ELLIOTDuring the war, the taxes were raised. He only mentioned cutting services. What FDR did is he stopped making automobiles in order to make tanks. He just -- he didn't just cut services, in case you're not familiar with history. Another thing is the credibility of the CATO Institute and the radical right wing...
REHMExcuse me, Elliot. I'd rather not hear any particular commentary against Dan ad hominem. You can disagree with him. You can disagree with his organization, but let's stop right there. Dan.
O'KEEFESend those letters care of the CATO Institute.
MITCHELLNo, actually, I have to readjust myself from my seat because these puppet strings from the Koch brothers are really getting uncomfortable for me. We obviously have a fundamental disagreement between me and the caller about the size of government, the role of government. I don't want to destroy the federal government. I want to restore the federal government to its competencies, where we're more likely to efficiencies.
MITCHELLAnd I think our Founding Fathers had a pretty good idea about what were good responsibilities for the federal government compared to state and local governments.
REHMOkay. So, Ed, you've got governors of both parties now asking for help from FEMA. Where is this argument going?
O'KEEFEWell, you have three major disaster declarations so far: North Carolina, New Jersey, New York, and in Puerto Rico as well. You're likely to see similar requests and perhaps approvals made in the coming days. It usually takes a few days because the states have to go out and get specific examples and get a specific sense of which counties and cities actually need the funding.
O'KEEFEAt some point, probably in the next 10 days, the White House will be able to add it all up and say, Congress, look, we have this amount of money. We need Y. Can you give it to us? And then some kind of discussion will go on. The problem is, of course, it's coming in the month of September, which is usually one of the busiest months for Congress because the fiscal year is ending, the new one is beginning.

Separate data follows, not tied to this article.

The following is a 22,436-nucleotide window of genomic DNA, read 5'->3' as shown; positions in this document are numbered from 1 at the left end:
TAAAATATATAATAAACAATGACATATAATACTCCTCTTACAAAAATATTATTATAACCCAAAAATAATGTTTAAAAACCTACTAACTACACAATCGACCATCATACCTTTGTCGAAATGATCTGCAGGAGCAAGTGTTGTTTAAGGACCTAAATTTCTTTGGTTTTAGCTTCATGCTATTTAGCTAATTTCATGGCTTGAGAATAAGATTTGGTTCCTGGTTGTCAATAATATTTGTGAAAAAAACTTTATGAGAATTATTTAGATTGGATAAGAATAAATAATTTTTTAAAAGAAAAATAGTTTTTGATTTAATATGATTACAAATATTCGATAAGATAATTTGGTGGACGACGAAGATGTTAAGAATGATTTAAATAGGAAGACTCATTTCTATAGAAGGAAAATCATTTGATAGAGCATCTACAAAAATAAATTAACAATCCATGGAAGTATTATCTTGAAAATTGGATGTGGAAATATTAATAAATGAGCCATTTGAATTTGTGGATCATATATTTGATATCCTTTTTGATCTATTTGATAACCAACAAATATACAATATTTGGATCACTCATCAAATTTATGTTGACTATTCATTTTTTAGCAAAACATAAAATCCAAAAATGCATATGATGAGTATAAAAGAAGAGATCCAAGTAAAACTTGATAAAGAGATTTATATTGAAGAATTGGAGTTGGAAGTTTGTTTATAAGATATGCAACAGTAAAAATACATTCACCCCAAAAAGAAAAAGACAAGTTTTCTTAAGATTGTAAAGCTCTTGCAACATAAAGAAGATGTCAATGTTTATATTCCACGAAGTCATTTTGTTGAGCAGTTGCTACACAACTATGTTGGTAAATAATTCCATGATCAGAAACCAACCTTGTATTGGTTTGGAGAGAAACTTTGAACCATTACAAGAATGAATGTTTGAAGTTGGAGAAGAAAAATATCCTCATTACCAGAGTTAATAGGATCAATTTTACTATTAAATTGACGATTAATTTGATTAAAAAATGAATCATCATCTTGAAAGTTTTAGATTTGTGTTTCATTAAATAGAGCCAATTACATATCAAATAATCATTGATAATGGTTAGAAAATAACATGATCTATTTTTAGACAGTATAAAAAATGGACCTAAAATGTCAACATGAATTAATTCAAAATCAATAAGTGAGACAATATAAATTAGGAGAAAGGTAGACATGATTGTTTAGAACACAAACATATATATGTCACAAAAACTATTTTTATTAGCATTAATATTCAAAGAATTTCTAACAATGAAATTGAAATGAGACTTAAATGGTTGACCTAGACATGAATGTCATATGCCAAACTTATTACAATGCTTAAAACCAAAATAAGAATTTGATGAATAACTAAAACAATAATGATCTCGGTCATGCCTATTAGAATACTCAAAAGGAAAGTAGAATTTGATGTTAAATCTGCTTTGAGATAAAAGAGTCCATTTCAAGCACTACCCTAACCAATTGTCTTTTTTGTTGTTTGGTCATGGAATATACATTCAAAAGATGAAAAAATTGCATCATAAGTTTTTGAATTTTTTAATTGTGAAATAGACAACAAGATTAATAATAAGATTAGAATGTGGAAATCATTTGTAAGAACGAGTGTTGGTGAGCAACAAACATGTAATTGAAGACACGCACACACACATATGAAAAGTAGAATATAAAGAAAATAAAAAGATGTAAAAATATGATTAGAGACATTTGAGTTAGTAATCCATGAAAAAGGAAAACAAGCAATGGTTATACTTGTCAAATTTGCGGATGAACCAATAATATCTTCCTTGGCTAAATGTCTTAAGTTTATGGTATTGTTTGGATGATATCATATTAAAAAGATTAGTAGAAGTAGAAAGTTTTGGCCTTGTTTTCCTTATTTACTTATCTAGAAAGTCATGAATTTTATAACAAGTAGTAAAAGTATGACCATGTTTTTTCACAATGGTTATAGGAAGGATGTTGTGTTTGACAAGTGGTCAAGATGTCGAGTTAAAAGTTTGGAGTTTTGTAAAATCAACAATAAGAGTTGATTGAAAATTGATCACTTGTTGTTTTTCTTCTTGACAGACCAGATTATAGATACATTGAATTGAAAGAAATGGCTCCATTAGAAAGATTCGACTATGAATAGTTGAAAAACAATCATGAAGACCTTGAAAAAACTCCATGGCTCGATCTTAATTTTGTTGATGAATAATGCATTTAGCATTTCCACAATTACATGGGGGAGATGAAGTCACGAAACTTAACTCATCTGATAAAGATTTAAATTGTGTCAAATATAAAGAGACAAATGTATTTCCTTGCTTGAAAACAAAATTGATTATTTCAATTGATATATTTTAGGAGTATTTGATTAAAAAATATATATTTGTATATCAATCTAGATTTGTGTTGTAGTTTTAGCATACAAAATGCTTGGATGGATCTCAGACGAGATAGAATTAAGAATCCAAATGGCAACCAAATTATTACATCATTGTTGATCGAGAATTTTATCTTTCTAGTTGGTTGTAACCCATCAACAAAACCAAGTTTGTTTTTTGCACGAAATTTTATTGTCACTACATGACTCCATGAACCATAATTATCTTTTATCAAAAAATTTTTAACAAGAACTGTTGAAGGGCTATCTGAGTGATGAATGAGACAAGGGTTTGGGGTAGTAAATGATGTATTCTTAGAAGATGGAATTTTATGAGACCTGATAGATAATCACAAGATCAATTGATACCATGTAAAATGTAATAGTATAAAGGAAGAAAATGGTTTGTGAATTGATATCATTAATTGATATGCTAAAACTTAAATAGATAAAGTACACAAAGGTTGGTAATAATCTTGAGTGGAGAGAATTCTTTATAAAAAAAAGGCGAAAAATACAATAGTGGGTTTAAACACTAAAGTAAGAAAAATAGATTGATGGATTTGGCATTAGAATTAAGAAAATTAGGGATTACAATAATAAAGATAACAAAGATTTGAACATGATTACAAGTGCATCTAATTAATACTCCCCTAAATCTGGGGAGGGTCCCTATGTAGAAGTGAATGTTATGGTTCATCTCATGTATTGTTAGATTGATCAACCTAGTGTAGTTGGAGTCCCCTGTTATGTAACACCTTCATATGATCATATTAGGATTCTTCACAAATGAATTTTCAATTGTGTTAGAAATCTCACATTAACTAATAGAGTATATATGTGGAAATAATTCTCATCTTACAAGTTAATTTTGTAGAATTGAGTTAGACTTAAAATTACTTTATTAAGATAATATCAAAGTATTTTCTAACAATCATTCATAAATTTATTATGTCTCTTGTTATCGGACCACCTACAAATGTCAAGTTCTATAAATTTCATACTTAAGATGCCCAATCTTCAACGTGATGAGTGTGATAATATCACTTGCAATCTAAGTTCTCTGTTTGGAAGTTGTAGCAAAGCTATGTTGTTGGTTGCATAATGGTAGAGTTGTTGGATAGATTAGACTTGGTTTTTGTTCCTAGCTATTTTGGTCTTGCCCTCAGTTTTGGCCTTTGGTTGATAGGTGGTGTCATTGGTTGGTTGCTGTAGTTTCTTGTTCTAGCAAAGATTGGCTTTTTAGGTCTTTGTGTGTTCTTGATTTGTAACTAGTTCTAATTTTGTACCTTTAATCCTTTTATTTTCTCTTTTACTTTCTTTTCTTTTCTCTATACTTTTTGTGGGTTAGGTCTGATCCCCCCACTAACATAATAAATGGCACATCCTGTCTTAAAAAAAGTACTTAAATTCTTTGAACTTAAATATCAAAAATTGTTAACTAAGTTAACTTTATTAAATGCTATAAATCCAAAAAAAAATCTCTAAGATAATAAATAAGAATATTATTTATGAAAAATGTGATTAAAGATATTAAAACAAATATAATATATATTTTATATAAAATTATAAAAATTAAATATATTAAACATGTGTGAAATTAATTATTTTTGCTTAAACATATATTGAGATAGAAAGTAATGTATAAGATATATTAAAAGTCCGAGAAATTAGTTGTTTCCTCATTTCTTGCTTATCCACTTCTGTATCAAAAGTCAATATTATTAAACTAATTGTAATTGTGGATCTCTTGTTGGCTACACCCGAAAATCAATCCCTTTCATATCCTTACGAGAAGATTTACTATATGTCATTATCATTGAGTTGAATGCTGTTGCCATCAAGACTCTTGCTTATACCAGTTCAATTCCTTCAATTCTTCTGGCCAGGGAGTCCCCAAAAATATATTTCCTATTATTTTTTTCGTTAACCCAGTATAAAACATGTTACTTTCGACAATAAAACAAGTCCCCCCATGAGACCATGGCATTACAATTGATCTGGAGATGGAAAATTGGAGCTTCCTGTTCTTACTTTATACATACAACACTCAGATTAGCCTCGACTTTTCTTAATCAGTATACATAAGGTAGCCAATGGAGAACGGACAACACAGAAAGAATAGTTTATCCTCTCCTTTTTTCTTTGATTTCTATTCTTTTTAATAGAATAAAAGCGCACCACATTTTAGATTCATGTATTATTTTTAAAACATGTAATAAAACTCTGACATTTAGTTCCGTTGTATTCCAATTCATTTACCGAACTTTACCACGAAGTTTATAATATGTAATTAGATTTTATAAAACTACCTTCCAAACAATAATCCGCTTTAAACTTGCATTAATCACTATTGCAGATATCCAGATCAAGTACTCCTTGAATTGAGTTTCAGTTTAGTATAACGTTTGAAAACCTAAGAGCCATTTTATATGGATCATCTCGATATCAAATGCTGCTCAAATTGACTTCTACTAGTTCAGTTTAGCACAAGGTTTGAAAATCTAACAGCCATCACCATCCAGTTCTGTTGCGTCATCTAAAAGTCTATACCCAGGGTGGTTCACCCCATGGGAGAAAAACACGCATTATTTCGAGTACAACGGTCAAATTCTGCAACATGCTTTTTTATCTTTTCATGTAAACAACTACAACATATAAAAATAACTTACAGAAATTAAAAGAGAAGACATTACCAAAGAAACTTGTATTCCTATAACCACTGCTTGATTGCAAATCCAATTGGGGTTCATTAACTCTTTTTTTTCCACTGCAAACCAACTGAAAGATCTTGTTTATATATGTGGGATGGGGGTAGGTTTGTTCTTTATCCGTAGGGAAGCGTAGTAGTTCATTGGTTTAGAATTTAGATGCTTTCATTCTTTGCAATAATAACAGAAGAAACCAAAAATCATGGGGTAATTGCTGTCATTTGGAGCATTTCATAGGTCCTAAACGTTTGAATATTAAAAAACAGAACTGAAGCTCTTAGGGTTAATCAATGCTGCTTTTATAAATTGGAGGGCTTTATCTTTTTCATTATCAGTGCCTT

O'KEEFEAnd there are already debates going on about appropriations bills to fund fiscal year 2012, which begins in October. So again, it becomes a question of, where is this going to fit into that larger discussion about federal spending? And, I think, this is a phenomenal example of what Washington is going to have to start to think about.
O'KEEFELike Jane said, you need government when you need government, when something happens or when you need somebody to help you. And, you know, I think we haven't had a really good real world example of that in the last few months as the debt ceiling debate went on. And now we do. And Washington is going to have to have a conversation about it.
O'KEEFEDo we just continue the way it was, which is you give FEMA more money when it needs it, or are you going to have a more thoughtful discussion about, you know, do we have to cut somewhere else to pay for this?
REHMAnd we'll end with two postings on Facebook, each representing the discussion we've had here. First, from Ted, "A commitment to constrain a metastasizing, suffocating, corrupt and inefficient federal government that can no longer be afforded is grown-up compassion." That's from Ted. Vera says, "We are all Americans. We help each other when we need to and don't ask, what's in it for me.? That's not who we are."
REHMEd O'Keefe, Jane Bullock, Dan Mitchell, thank you all so much.
O'KEEFEThank you so much.
BULLOCKThank you, Diane
REHMThanks for listening. I'm Diane Rehm.